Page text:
Diff Configuration

JaVers’ diff algorithm has a pluggable construction. It consists of the core comparators suite and optionally, custom comparators.

You can fine-tune how the whole algorithm works by registering custom comparators for certain types (custom comparators overrides core comparators).

For comparing Lists, JaVers has three core comparators: Simple (default), Levenshtein distance, and Set. Pick one.

List comparing algorithms

Generally, we recommend using Levenshtein, because it’s the smartest one. But use it with caution, it could be slow for long lists, say more then 300 elements.

The main advantage of Simple algorithm is speed, it has linear computation complexity. The main disadvantage is the verbose output.

Choose the Set algorithm if you don’t care about the items ordering. JaVers will convert all Lists to Sets before comparision. This algorithm produces the most concise output (only ValueAdded and ValueRemoved).

You can switch to Levenshtein or Set in JaversBuilder:

    Javers javers = JaversBuilder.javers()
        .withListCompareAlgorithm(ListCompareAlgorithm.LEVENSHTEIN_DISTANCE)
        .build();

or

    Javers javers = JaversBuilder.javers()
        .withListCompareAlgorithm(ListCompareAlgorithm.AS_SET)
        .build();

Simple vs Levenshtein algorithm

Simple algorithm generates changes for shifted elements (in case when elements are inserted or removed in the middle of a list). On the contrary, Levenshtein algorithm calculates short and clear change list even in case when elements are shifted. It doesn’t care about index changes for shifted elements.

For example, when we remove one element from a list:

javers.compare(['a','b','c','d','e'],
               ['a','c','d','e'])

the change list will be different, depending on chosen algorithm:

Output from Simple algorithm Output from Levenshtein algorithm
(1). 'b'>>'c'
(2). 'c'>>'d'
(3). 'd'>>'e'
(4). removed:'e'
(1). removed: 'b'

But when both lists have the same size:

javers.compare(['a','b','c','d'],
               ['a','g','e','i'])

the change list will the same:

Simple algorithm Levenshtein algorithm
(1). 'b'>>'g'
(2). 'c'>>'e'
(3). 'd'>>'i'
(1). 'b'>>'g'
(2). 'c'>>'e'
(3). 'd'>>'i'

More about Levenshtein distance

The idea is based on the Levenshtein edit distance algorithm, usually used for comparing Strings. That is answering the question what changes should be done to go from one String to another?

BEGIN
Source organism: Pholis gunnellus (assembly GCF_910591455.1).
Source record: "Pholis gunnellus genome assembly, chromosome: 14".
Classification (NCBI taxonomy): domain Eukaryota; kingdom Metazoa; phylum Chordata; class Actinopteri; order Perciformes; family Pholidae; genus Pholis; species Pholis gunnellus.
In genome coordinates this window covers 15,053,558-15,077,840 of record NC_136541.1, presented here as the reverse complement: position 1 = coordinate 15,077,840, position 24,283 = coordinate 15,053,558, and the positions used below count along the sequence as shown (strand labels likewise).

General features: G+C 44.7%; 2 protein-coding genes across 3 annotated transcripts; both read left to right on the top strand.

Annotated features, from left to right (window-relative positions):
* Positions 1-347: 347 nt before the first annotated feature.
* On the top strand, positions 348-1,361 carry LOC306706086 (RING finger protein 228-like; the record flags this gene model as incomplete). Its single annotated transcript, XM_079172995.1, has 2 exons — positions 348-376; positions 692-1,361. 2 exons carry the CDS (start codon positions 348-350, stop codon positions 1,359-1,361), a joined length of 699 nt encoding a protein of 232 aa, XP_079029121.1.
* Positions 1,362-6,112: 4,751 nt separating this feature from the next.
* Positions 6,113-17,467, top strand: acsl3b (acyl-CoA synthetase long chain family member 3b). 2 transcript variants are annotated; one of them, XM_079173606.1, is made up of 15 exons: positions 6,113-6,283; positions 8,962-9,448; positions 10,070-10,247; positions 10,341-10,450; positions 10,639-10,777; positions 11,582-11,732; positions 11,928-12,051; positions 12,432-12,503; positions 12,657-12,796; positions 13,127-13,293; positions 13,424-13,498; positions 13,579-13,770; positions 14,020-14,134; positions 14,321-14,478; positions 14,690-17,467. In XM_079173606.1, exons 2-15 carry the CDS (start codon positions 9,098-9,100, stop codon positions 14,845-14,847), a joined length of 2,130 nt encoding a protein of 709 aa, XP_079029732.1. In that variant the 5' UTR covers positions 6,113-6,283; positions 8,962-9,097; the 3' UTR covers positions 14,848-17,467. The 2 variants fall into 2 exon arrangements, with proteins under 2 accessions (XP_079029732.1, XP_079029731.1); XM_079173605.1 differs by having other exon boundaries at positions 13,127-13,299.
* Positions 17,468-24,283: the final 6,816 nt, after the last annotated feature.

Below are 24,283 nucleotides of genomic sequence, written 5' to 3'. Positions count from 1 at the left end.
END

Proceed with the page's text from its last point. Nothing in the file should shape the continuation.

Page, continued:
Since a list of characters (i.e. String) is equal to a list of objects up to isomorphism we can use the same algorithm for finding the Levenshtein edit distance for list of objects.

The algorithm is based on computing the shortest path in a DAG. It takes both O(nm) space and time. Further work should improve it to take O(n) space and O(nm) time (n and m being the length of both compared lists).

Custom Comparators

There are cases where JaVers’ diff algorithm isn’t appropriate, and you need to implement your own comparing strategy for certain types.

Custom Property Comparators come to the rescue. You can register them for any type (class or interface) to bypass the JaVers’ type system and diff algorithm.

JaVers maps a class with a custom comparator to Custom Type, which means: I don’t care what it is, all I know is that it should be compared using this custom comparator.

All you have to do is implement the CustomPropertyComparator interface:

public interface CustomPropertyComparator<T, C extends PropertyChange> {
    /**
     * Called by JaVers to calculate property-to-property diff.
     */
    Optional<C> compare(T left, T right, GlobalId affectedId, Property property);

    /**
     * Called by JaVers to calculate collection-to-collection diff.
     */
    boolean equals(T a, T b);
}

and register your custom comparator instance in JaversBuilder:

JaversBuilder.javers().registerCustomComparator(new MyClassComparator(), MyClass.class).build()

See the full example of CustomPropertyComparator in our examples chapter.

Custom comparators for Values

The natural way of providing comparing strategy for Value classes is overriding the standard Object.equals(Object) method.

If you don’t control the source code of a given Value class, you can still change its comparing strategy by registering a custom comparator.

A CustomValueComparator implements the single boolean equals(a, b) method:

@FunctionalInterface
public interface CustomValueComparator<T> {
    boolean equals(T left, T right);
}

and it can be super-easily registered in JaversBuilder, for example:

Javers javers = JaversBuilder.javers()
        .registerValue(BigDecimal.class, (a, b) -> a.intValue() == b.intValue()).build();

Given equals() method is used by JaVers to calculate both collection-to-collection diff and property-to-property diff. Note that for Value types, property-to-property diff is always a ValueChange.

Unlike CustomPropertyComparator which offers great flexibility, CustomValueComparator is just a way to provide other equals() implementation for given Value class.